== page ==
Gran Fondo backers upset at lack of city support

Cyclists still planning for June 30 ride down Woodward Avenue

By: Chris Jackett | Royal Oak Review | Published February 6, 2013

ROYAL OAK — A proposed Woodward corridor cycling event has failed to gain support from several of the communities it planned to cruise through, but that may not be holding back a myriad of cyclists this summer.

At the City Commission’s Dec. 3, 2012, meeting, several local cycling enthusiasts were present to voice support for a 54-mile event called the Gran Fondo that was to stretch up and down the 27 miles of Woodward Avenue from Pontiac to Detroit this coming June 30.

The Woodward Avenue Action Association was leading the charge, but safety and logistical concerns from city officials about so many cyclists on such a busy road kept the commission from passing a resolution of support, as WA3 had hoped for. As part of a chain effect, city officials in neighboring communities have also backed out of supporting the Gran Fondo, despite support from the Michigan Department of Transportation.

“From our perspective with the city, we’re not going to do anything with it,” Mayor Jim Ellison said. “We’ll continue to talk. Our police chief bent over backwards to try to get this to work. He hosted at least two meetings of all the police chiefs.”

At the commission’s Jan. 28 meeting, several cyclists made both their displeasure and intent clear with an organized showing during public comment. Longtime Royal Oak Traffic Committee vice chairman Todd Scott even resigned in relation to the issue, “given the continued lack of commitment to bicycle safety.”

“The event would’ve been fantastic,” said Tom Regan, a resident who has been a champion of non-motorized transportation in the city for years. “It would’ve electrified the whole complete streets movement. It would have brought renown to historic Woodward Avenue. I’m really disheartened that we lost that event.

“But I think even worse than losing that event were some of the arguments put forth. The city manager wrote a memo that really killed the event, and some of those arguments in there are really, really destructive. The reason the memo is inaccurate and wildly exaggerated is because it ignores one really basic understood fact is that motorists change their behavior when they’re around a lot of bicyclists. Only a lunatic or psychopath would behave the way that memo describes. Motorists change their behavior when they’re around a lot of cyclists. That’s not my opinion, that’s a fact. You can even Google it.”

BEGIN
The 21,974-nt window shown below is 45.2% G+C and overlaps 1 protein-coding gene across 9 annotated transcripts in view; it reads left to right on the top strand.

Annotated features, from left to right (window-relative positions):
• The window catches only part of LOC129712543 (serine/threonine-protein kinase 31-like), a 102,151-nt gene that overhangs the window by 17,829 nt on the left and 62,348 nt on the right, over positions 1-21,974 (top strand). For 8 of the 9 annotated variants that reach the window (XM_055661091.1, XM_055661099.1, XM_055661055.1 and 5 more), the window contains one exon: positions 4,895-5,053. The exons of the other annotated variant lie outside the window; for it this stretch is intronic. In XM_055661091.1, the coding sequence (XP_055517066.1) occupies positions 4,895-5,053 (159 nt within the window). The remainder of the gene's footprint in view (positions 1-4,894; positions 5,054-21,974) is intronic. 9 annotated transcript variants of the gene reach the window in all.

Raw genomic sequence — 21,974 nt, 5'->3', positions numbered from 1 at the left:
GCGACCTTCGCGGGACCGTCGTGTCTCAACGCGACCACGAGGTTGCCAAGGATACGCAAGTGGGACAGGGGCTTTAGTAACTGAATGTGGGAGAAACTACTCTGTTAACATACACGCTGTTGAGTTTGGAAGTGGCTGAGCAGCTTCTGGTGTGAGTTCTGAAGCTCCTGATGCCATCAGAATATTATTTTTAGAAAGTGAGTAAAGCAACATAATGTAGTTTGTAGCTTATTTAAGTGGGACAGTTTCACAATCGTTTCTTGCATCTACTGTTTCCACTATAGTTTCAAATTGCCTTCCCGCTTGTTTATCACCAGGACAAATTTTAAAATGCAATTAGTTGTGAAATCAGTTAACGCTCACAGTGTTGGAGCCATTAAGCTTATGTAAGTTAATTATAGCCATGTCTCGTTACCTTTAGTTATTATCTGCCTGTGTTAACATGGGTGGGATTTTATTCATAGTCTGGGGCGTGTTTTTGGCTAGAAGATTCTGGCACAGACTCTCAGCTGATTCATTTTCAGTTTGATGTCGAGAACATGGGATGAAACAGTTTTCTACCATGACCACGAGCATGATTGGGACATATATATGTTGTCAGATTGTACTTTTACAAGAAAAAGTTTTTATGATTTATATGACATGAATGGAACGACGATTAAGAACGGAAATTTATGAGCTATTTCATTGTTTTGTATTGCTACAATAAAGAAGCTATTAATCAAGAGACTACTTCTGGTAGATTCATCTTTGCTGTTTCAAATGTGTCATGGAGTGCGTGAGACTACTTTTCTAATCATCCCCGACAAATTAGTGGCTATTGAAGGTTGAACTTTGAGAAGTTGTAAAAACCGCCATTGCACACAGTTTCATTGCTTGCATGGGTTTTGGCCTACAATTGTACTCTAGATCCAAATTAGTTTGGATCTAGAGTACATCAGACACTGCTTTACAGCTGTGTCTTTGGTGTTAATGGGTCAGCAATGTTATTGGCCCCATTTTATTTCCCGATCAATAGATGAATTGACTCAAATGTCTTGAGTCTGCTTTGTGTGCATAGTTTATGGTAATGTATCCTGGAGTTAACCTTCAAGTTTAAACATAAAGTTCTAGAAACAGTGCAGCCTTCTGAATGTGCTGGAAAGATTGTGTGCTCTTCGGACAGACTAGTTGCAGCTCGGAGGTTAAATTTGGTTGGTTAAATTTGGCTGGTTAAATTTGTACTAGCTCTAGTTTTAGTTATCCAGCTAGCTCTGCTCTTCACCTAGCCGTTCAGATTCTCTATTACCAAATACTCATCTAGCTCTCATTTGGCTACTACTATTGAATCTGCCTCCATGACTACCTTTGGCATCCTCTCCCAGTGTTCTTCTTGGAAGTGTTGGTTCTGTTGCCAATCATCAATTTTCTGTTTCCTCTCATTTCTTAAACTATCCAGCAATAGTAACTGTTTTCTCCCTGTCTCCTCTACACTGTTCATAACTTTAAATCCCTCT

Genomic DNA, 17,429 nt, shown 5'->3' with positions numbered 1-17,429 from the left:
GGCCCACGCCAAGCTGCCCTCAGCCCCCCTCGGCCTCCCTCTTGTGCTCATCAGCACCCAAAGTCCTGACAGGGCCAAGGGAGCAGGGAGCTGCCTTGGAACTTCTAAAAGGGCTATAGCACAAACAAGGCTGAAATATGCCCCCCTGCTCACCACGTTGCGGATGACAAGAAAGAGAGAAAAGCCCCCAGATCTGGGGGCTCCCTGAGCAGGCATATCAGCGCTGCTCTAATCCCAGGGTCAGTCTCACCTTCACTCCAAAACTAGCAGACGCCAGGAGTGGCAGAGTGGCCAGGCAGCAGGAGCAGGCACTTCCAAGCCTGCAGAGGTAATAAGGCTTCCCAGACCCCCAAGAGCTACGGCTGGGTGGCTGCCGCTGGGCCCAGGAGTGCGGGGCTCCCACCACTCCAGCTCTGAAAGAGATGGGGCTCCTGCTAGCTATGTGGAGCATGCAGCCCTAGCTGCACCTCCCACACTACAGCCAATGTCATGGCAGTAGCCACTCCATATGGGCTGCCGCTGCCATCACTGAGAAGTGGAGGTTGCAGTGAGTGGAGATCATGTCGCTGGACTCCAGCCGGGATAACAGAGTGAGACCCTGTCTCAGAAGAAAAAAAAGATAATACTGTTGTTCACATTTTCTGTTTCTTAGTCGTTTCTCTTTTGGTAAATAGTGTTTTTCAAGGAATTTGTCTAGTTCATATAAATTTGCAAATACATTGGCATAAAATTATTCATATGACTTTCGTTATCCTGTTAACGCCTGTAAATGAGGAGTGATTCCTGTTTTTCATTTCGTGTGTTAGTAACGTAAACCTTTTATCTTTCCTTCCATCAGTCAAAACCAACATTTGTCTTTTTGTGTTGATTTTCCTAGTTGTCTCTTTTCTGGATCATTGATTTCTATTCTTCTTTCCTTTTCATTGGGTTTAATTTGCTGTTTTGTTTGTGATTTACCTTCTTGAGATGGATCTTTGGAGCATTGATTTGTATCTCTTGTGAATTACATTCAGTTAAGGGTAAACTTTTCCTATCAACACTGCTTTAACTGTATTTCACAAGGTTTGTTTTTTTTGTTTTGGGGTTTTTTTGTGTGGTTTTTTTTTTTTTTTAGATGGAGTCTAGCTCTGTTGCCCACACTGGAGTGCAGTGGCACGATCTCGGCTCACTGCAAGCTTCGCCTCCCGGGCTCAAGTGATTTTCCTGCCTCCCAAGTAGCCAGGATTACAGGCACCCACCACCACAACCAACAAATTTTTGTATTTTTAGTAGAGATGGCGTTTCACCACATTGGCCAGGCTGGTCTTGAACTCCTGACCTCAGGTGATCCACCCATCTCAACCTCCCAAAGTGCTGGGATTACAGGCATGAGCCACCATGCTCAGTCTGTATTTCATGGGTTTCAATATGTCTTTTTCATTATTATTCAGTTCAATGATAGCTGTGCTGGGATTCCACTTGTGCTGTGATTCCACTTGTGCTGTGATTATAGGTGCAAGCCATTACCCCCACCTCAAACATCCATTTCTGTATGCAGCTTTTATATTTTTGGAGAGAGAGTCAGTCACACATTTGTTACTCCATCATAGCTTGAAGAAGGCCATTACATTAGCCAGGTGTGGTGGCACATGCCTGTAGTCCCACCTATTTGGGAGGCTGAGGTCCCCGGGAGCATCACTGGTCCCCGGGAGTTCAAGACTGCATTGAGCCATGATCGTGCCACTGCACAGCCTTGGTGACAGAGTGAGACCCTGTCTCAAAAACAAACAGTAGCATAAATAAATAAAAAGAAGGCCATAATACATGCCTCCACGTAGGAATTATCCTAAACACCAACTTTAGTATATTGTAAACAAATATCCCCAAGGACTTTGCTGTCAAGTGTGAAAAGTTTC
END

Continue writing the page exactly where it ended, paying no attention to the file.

Regan said promoting safe cycling within the city is a vital role of local government and that the memo had the exact opposite effect.

Jon Hughes, owner of Downtown Ferndale Bike Shop in Ferndale, said he already knows several people who safely cycle on Woodward Avenue on a regular basis and that he would be riding with them on June 30 during the time of the proposed Gran Fondo.

“I was really disappointed that we didn’t get all the support we were hoping to get from you guys,” Hughes said. “I have customers and friends who ride Woodward on a daily basis as commuting. That’s how they get to work. That’s how they do different things.

“And I just wanted to say that on June 30 at 8 a.m., me and a couple thousand of my closest friends will be riding down Woodward. We encourage all you guys to join us. We’ll be following all the laws and it will be a great ride. Hopefully, next year, you guys will be on board for us.”

Heather Carmona, WA3 executive director, said she has been working with Parsons Brinckerhoff, MDOT, Beaumont Hospital, Mayor Jim Ellison and Woodward corridor police chiefs to try and make the Gran Fondo a reality. If the event does not occur this year, she would still like to see it occur in the future.

“It’s not a lost plan,” Carmona said. “I think there’s still some work we can integrate in the future for future uses, but I think it’s important as a document that can grow, hopefully.

“As everyone’s said, there’s no failure in not taking risks and moving forward, and taking that leap to really do something that’s different. The first time you do something, there’s always a challenge, there’s always the what-ifs. I think what we learned through this process is the need for education.”

For more information on WA3, visit